The information super highway
The Information Super Highway
A small boy climbs onto his chair and starts his computer as if it were his gateway to a New World. The computer is up and running and the boy carefully moves his mouse around as if it were attached to his hand. He clicks on a highlighted link and a naked woman appears on his screen. The boy quickly turns around but he is alone. Engrossed in this picture with no one to scold him, he finds a new area of the Internet. He continues to navigate through this page of nude women and hears a noise. His mother opens the door to his room but its too late, the navigation window has already been closed and mom has no idea what her little child had been looking at. With a world of information and no way to monitor it, the Internet makes life informative as well as interesting limited only by each click of the mouse. The Internet is difficult to limit because the devices used today are not capable of monitoring such a vast new medium.
Any new medium must go through investigation and must be explored to see the full potential and how it affects society. In the 1940s radio emerged as a strong medium, allowing thousands to hear news, entertainment, and even propaganda. Radio was new and was therefore forced to restrict its use of certain ideas and vocabulary. Years went by and a new form of media emerged: the device television, which was used to see pictures. Another new medium of communication except now with sight too. Television too was forced to restrict profanity, ideas that were not to be expressed, and information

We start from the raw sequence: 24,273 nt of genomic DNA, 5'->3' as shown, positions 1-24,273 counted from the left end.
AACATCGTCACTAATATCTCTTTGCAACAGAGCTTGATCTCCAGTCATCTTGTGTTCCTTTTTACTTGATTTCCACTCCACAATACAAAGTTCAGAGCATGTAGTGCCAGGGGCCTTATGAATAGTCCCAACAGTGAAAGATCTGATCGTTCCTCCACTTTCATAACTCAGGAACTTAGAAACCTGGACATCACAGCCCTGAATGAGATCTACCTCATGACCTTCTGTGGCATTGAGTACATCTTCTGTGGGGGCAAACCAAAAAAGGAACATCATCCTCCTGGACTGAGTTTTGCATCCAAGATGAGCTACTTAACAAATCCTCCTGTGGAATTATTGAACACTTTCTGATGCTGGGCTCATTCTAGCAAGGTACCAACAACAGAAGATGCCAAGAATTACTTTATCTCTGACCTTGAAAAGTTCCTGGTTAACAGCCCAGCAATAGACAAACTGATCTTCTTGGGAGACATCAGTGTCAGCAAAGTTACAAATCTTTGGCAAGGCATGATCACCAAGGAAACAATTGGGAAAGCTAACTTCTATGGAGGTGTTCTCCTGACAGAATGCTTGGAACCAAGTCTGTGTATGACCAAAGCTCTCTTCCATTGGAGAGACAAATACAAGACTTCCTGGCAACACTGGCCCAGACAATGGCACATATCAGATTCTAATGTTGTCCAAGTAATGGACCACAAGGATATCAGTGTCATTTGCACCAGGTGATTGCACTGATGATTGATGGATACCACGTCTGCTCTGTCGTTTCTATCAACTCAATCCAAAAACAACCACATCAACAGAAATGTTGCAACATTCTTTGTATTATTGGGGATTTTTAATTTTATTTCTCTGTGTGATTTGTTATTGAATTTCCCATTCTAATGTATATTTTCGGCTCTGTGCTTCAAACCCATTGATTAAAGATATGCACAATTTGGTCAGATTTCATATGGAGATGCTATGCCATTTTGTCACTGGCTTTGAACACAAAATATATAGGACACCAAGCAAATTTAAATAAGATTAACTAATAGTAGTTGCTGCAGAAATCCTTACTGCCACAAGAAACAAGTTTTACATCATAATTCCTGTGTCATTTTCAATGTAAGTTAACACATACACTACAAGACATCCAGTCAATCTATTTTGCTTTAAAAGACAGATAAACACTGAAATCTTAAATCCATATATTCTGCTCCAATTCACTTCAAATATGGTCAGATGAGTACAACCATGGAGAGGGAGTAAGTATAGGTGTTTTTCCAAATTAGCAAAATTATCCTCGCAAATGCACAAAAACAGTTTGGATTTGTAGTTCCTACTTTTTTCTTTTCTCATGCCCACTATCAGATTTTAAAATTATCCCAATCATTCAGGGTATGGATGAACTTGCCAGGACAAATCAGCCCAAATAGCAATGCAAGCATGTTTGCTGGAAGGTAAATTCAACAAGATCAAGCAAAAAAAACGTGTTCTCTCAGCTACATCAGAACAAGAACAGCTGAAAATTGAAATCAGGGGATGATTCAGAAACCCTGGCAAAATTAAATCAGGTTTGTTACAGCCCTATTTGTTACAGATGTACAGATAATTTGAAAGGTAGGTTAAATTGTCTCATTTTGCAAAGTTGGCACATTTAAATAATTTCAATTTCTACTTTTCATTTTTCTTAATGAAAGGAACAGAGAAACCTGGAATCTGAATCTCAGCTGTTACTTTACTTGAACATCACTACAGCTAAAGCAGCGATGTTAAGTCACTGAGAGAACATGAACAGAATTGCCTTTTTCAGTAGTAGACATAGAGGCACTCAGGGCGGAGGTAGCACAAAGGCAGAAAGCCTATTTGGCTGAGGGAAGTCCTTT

that was only for certain individuals. Both radio and television underwent heavy investigation on how they were to broadcast. With the rise of the Internet, a new censorship era has emerged. There have been many attempts to restrict content on the Internet but nothing can be done to completely guarantee that questionable materials will not be seen. Many different methods have been tried to restrict Internet content. These methods include software developed to restrict profanity, human monitors to watch content, standard online filters, or firewalls to protect against amateur hacking. Nothing has managed to work because the Internet is too large to try and shackle down. There is always a way to smash through any form of restriction because there is no central point from which to monitor content. In addition, Internet users who want to see pornography or participate in ille...